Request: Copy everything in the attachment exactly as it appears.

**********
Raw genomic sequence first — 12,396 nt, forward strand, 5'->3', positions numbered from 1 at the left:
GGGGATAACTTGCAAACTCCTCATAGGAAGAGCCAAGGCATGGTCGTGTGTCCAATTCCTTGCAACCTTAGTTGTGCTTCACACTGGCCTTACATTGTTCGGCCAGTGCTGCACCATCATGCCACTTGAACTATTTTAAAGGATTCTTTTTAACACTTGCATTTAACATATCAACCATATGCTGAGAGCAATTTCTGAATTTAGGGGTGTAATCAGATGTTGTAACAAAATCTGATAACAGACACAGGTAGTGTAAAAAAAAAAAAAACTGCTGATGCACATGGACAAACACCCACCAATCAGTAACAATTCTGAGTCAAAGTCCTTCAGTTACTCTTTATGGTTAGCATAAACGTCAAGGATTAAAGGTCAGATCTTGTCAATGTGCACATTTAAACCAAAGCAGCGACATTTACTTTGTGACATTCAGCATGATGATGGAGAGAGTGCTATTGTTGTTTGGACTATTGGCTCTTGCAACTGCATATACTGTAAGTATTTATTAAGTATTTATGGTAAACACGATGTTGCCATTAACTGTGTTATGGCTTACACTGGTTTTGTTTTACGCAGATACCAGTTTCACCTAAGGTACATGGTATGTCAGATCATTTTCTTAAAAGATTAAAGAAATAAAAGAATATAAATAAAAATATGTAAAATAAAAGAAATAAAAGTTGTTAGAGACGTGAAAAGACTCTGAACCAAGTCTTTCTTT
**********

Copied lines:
Raw genomic sequence first — 12,396 nt, forward strand, 5'->3', positions numbered from 1 at the left:
GGGGATAACTTGCAAACTCCTCATAGGAAGAGCCAAGGCATGGTCGTGTGTCCAATTCCTTGCAACCTTAGTTGTGCTTCACACTGGCCTTACATTGTTCGGCCAGTGCTGCACCATCATGCCACTTGAACTATTTTAAAGGATTCTTTTTAACACTTGCATTTAACATATCAACCATATGCTGAGAGCAATTTCTGAATTTAGGGGTGTAATCAGATGTTGTAACAAAATCTGATAACAGACACAGGTAGTGTAAAAAAAAAAAAAACTGCTGATGCACATGGACAAACACCCACCAATCAGTAACAATTCTGAGTCAAAGTCCTTCAGTTACTCTTTATGGTTAGCATAAACGTCAAGGATTAAAGGTCAGATCTTGTCAATGTGCACATTTAAACCAAAGCAGCGACATTTACTTTGTGACATTCAGCATGATGATGGAGAGAGTGCTATTGTTGTTTGGACTATTGGCTCTTGCAACTGCATATACTGTAAGTATTTATTAAGTATTTATGGTAAACACGATGTTGCCATTAACTGTGTTATGGCTTACACTGGTTTTGTTTTACGCAGATACCAGTTTCACCTAAGGTACATGGTATGTCAGATCATTTTCTTAAAAGATTAAAGAAATAAAAGAATATAAATAAAAATATGTAAAATAAAAGAAATAAAAGTTGTTAGAGACGTGAAAAGACTCTGAACCAAGTCTTTCTTT